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Psychology 2012 - Chapter 10 - Chapter Ten MOTIVATION I...

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Chapter Ten MOTIVATION I. DEFINITION In general, motivation may be defined as a condition the energizes behavior and gives it direction . The innate (inborn) biological force that predisposes the organism to act in a certain way is called distinct. II. REWARDS AND INCENTIVES 1. Rewards and Reinforcers Rewards , as we have discussed before are roughly the same as reinforcers. Primary reinforcers act as rewards without prior learning. A sweet taste for example, is pleasant when tried for the first time. Secondary reinforcers become rewarding through learning such as money or poker chips. 2. Incentive , defined as any goal or external condition that causes an organism to act. Positive incentive directs behavior towards a goal while negative incentive directs behavior away from it. III. HOMEOSTASIS AND DRIVES Homeostasis is defined as the organism's tendency to maintain a constant internal environment. The internal environment may lose its constant balance due to physiological or psychological. When these factors occur, a condition called drive is brought about, which moves the organism towards taking care of the physiological or psychological need in order to regain the balance or homeostasis. An example is when a person feels thirsty, signaling change in homeostasis. The need for water drives the person to find and drink water. This will regain the condition of homeostasis. IV. THIRST Thirst is the psychological manifestation of the need for water which is essential for survival. Thirst has a physiological basis. When the water in the cells or within the cells of the body is eliminated and is lost, there is need to replace the lost water. This is manifested in a condition referred to as thirst. The organism has the need for water and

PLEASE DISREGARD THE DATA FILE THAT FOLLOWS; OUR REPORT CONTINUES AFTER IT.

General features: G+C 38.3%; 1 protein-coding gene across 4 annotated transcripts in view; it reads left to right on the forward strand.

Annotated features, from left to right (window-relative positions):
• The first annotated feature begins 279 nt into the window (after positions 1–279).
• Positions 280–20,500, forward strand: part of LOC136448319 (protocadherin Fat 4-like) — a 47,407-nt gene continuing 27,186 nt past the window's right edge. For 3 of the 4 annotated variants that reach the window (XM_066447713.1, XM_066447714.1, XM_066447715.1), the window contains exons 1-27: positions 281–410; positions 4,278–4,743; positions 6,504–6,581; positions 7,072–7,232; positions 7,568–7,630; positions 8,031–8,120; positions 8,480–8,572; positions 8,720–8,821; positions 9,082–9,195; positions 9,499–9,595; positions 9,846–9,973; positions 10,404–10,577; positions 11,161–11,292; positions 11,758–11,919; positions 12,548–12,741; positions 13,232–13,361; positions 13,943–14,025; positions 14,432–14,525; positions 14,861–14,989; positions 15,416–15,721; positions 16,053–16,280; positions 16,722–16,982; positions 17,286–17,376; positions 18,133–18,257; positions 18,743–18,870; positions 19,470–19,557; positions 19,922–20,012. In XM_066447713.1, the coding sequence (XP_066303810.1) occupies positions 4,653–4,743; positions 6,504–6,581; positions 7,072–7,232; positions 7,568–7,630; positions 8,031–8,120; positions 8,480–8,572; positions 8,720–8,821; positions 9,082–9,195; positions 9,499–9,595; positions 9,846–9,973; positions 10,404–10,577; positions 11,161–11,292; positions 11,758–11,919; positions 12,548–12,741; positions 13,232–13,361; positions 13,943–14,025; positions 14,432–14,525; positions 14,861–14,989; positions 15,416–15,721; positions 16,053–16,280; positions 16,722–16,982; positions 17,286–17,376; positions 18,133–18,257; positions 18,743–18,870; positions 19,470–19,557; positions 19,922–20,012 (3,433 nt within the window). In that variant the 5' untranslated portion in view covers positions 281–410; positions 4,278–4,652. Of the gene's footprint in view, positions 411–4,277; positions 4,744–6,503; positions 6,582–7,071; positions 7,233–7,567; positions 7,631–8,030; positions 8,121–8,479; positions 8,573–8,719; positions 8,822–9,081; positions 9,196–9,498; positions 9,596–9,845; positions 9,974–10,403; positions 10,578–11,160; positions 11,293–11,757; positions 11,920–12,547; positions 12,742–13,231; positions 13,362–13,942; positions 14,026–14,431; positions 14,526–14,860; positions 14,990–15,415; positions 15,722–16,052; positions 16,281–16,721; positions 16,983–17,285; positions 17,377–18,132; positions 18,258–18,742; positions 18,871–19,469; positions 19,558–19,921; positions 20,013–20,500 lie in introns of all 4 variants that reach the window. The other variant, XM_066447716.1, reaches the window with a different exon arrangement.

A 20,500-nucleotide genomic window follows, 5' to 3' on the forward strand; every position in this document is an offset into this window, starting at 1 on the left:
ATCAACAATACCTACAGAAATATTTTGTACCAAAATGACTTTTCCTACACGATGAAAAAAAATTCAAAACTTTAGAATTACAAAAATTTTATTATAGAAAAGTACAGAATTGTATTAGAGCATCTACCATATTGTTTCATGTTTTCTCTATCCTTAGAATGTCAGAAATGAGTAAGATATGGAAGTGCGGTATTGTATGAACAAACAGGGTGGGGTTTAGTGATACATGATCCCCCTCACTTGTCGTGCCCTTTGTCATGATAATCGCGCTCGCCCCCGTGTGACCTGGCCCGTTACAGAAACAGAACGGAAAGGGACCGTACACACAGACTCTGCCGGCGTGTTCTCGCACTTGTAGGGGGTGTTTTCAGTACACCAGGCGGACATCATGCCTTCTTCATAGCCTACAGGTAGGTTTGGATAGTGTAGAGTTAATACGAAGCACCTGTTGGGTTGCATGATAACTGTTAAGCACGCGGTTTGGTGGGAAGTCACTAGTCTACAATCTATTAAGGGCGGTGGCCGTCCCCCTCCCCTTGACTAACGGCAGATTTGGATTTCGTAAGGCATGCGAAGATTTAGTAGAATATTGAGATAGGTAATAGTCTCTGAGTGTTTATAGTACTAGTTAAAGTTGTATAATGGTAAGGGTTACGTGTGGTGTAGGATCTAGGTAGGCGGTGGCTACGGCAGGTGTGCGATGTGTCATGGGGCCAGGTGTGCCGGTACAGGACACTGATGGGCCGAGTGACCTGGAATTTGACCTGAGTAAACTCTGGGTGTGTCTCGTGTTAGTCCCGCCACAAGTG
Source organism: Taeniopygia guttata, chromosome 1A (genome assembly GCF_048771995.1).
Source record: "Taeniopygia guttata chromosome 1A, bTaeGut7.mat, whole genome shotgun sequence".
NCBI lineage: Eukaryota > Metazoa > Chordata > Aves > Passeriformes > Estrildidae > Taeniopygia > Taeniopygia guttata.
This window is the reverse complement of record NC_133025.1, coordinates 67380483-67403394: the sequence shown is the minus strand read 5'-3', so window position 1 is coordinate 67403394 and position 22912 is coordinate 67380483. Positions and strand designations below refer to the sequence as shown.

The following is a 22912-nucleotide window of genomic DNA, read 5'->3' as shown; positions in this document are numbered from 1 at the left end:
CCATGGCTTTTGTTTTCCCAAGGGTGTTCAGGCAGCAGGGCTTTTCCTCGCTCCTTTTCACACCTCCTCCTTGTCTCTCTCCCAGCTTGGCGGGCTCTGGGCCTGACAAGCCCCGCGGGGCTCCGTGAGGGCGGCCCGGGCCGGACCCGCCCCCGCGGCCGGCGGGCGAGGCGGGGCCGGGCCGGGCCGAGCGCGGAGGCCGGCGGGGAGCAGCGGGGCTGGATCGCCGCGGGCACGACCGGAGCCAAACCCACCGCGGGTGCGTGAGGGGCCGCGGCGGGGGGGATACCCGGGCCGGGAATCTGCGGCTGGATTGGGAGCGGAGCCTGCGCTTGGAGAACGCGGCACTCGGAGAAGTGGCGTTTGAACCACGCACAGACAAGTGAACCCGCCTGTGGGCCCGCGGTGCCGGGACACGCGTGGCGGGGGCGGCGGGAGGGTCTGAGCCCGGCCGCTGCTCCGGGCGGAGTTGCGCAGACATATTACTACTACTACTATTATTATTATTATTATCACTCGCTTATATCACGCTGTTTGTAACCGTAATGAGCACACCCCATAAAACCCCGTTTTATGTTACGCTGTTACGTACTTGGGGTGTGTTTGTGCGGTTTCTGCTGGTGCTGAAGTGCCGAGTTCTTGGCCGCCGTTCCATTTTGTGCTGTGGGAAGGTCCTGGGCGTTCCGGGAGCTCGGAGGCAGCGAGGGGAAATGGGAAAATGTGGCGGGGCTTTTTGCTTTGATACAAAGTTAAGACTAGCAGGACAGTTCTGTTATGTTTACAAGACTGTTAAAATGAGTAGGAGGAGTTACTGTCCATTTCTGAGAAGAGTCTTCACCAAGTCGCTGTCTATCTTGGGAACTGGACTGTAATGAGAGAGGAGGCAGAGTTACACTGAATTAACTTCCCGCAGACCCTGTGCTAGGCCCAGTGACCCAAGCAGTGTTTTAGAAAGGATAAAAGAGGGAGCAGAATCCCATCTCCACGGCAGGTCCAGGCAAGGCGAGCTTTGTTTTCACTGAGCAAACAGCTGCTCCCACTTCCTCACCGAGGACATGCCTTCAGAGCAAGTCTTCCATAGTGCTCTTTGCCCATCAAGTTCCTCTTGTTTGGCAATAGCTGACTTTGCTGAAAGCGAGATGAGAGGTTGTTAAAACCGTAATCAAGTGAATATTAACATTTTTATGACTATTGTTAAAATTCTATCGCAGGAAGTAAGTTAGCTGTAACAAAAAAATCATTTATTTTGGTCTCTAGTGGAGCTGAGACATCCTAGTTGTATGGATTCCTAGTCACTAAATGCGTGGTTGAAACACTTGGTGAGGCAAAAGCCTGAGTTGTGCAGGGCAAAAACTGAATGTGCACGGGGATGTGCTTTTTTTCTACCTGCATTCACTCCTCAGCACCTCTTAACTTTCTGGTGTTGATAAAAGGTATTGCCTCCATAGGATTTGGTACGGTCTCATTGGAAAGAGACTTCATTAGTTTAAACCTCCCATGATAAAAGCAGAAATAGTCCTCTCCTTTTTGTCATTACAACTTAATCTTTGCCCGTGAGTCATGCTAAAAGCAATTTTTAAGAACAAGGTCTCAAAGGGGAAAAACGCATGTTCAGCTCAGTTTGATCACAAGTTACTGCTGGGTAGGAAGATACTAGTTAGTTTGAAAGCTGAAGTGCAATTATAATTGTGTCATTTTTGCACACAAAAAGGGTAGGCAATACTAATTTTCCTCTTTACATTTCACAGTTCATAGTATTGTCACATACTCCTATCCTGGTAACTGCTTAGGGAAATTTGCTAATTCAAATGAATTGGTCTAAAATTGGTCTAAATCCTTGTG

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shows the drive to find water. When the lost body water is not replaced, a condition called dehydration occurs. This is illustrated in cases of shipwreck or being stranded in a desert. Organism cannot live more than 3 days under this condition. Thirst is one of the most important and pressing motivators. Death due to thirst is reported to be very painful. V. HUNGER Hunger involves many of the same homeostatic concepts as thirst, but eating is more complex than drinking. For one thing, we are accustomed to eat at certain times of the day whether we are really hungry or not. Our eating behavior is influenced by social customs . Food preference is also the result of social learning. Intake of food gives us energy and maintains homeostasis. 1- The Role of Glucose in Hunger Glucose (sugar) has the most important role in hunger. Indeed when the level of glucose decreases in the blood, the body experiences the condition of hunger and the need for food intake is experienced. As the amount of glucose decreases, the body experiences more hunger. This is noted in an important experiment. As we know, glucose is burned in our bodies due to insulin secreted by our pancreas.
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